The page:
Allegheny Avenue, running west from the Delaware River, soon became a showcase of Port Richmond’s ethnic diversity, with the spires of St. Adalbert’s, Nativity BVM, and Our Lady Help of Christians churches catering to Polish, Irish, and German congregations respectively. Closer to Richmond Street were the Lithuanian Music Hall and the Polish American Association’s clubhouse. A number of Port Richmond’s legacy businesses were founded during this period, including Czerw’s Kielbasy and Swiacki Meats, Tacconelli’s Pizza, and Stock’s Bakery. The rail terminal and industry grew as well, eventually claiming most of the riverfront land east of Richmond Street. Here the PGW’s gasometers and the Reading Railroad’s grain elevator dominated the skyline. In 1924 the Philadelphia Electric Company built its Richmond Generating Station, still a notable landmark of the neighborhood.

In a 1926 newspaper article, the neighborhood was described as follows: “Despite the barricades of the railroads, which crossed the region with total disregard of its future needs, [Port Richmond] is now one of the most thickly populated areas in the city. In all its history, it has not known as much constructive activity, public and private, as in the past decade or two” ( Philadelphia Evening Bulletin-Post , 1926).
1950 to the Present
I-95 sliced through Port Richmond in the mid-1960s and the neighborhood underwent drastic change. The interstate led to the demolition of approximately 30 square blocks of residential and industrial buildings. The route for the expressway was approved in 1947 and construction was expected to be completed by 1960. However, construction of the expressway didn’t begin until 1959 and major work did not reach Port Richmond until 1963. Construction was eventually completed in 1969.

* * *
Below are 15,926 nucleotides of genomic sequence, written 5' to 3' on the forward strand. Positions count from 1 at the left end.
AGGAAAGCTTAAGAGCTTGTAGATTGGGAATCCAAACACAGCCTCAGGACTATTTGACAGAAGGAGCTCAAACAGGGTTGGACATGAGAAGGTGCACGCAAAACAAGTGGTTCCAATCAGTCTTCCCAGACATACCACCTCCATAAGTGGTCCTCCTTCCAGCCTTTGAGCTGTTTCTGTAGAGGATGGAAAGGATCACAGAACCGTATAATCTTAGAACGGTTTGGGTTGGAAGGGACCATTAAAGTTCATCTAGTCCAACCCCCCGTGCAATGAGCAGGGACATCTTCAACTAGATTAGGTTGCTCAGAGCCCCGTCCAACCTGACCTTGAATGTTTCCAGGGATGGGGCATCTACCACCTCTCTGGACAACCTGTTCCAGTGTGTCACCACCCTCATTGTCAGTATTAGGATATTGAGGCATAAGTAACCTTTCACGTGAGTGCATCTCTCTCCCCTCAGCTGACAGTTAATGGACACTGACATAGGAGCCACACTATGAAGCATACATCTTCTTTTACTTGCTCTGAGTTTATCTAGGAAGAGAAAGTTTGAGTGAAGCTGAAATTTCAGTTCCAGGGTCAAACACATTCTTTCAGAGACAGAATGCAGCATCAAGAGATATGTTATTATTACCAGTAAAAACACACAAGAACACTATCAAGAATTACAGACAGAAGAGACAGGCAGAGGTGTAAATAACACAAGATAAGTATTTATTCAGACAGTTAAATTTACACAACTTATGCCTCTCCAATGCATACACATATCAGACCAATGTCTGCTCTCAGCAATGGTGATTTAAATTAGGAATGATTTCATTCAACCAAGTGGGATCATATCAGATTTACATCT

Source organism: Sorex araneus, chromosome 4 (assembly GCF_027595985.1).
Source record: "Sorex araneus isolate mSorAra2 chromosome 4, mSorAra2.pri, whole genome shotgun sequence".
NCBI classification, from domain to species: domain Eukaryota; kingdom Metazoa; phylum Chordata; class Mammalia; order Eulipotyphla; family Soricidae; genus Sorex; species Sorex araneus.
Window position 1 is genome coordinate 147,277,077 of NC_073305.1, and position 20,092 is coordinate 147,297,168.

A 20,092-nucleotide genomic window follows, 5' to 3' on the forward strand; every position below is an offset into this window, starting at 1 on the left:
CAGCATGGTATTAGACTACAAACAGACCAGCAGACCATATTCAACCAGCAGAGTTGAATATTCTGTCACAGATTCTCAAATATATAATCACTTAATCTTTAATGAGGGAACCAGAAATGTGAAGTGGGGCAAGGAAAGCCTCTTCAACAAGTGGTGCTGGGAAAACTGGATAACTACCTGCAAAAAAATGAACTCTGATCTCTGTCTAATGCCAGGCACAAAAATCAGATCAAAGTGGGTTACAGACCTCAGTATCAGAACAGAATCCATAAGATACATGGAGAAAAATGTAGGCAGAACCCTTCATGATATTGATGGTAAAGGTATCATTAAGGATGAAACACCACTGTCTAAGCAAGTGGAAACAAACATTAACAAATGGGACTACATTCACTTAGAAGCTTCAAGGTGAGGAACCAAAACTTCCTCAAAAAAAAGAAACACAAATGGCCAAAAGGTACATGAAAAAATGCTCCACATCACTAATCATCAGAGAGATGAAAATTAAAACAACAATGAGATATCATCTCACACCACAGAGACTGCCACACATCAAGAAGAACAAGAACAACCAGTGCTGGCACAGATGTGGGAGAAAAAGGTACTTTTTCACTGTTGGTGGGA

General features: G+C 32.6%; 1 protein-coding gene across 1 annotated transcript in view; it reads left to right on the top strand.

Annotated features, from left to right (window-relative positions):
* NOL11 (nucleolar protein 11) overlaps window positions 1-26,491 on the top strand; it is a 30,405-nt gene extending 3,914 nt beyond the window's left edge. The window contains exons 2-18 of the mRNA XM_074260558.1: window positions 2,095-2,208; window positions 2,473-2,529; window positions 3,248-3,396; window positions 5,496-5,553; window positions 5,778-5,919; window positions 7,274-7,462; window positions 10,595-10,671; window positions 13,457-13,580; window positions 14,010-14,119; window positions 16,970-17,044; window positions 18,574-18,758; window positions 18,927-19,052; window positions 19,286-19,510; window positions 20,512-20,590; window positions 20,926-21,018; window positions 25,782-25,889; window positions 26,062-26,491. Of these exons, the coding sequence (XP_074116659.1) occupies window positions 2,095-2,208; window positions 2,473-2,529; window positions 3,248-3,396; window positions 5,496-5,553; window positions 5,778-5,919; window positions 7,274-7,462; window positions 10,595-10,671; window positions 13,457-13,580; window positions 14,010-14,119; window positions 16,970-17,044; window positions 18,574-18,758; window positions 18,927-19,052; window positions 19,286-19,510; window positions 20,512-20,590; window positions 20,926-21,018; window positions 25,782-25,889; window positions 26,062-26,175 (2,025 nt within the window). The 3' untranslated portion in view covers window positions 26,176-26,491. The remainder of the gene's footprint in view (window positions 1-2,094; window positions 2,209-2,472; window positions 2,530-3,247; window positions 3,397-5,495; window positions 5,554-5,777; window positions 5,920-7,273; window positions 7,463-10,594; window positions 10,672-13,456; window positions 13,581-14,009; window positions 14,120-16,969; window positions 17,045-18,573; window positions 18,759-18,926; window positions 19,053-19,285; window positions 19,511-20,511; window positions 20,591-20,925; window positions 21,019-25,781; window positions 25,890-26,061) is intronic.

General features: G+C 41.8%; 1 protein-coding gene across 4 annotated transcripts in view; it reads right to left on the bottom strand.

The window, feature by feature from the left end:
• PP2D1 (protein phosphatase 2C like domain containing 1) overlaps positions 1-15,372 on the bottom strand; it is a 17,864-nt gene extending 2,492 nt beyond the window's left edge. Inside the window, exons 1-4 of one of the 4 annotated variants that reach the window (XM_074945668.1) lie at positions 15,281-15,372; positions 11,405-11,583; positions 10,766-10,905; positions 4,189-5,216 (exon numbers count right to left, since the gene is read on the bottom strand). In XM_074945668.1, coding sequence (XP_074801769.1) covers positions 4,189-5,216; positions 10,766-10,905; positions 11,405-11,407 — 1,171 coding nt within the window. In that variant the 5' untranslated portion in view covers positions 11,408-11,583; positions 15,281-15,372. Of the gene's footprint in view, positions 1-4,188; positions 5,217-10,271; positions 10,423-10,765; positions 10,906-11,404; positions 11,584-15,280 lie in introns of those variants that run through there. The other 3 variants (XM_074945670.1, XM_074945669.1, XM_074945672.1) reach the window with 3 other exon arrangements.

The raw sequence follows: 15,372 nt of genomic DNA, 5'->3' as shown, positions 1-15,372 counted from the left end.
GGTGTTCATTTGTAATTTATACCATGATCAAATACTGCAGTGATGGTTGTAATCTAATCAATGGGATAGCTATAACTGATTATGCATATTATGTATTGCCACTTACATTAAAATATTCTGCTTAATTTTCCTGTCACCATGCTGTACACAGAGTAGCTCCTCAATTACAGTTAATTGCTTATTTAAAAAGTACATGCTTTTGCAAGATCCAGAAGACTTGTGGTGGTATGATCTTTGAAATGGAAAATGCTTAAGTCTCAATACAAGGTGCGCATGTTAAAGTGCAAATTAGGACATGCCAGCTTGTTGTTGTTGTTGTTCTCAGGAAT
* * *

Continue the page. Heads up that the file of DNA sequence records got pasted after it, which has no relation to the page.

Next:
Throughout the late 20th century, a strong ethnic community sustained Port Richmond. In the 1960s and 1970s, when many Philadelphia neighborhoods were seeing shifting demographics, Port Richmond remained relatively unchanged. The close-knit community is served by locally owned businesses, restaurants, and professionals that serve a large Polish population.
These neighborhood descriptions are not meant to represent the comprehensive story of these neighborhoods and places. They are more so vignettes, intended to highlight and recognize the varied places across Philadelphia that contribute to our shared built environment. The places which have been intentionally or unintentionally preserved in the past and which deserve further preservation today.

Watch from the safety and
comfort of your own home! 
Tuesday, June 30, 6:00 PM to 7:30 PM
Eastern State Penitentiary - Behind Walls!
Presented by Sally Elk, President and CEO of Eastern State Penitentiary.

Have you been to Eastern State Penitentiary since 2014? Sally Elk will take you there via her illustrated talk about her tenure as President and CEO of Eastern State Penitentiary. After 20 years of abandonment, Eastern State reopened for tours in 1994. Sally's challenge has been the stewardship of this National Historic Landmark and ensuring its future. Hear about contemporary programming and why people pay money to be scared in the dark. You won't want to miss a virtual tour of this amazing site, learn about its amazing success, and hear how it is poised for the future.  
Tuesday, July 7th, 6:00 PM to 7:30 PM
What Just Happened? Twenty Years of Transformation in Philadelphia
Presented by Inga Saffron, Architecture Critic, Philadelphia Inquirer and author of  Becoming Philadelphia: How an Old American City Made Itself New Again . Rutgers University Press, 2020. 

Inga will discuss the policies and physical changes that have shaped Philadelphia over the past two decades.
Inga's lecture is included in the Building Philadelphia full speaker series pass. Email if you aren't sure if you need to purchase a ticket for this or not.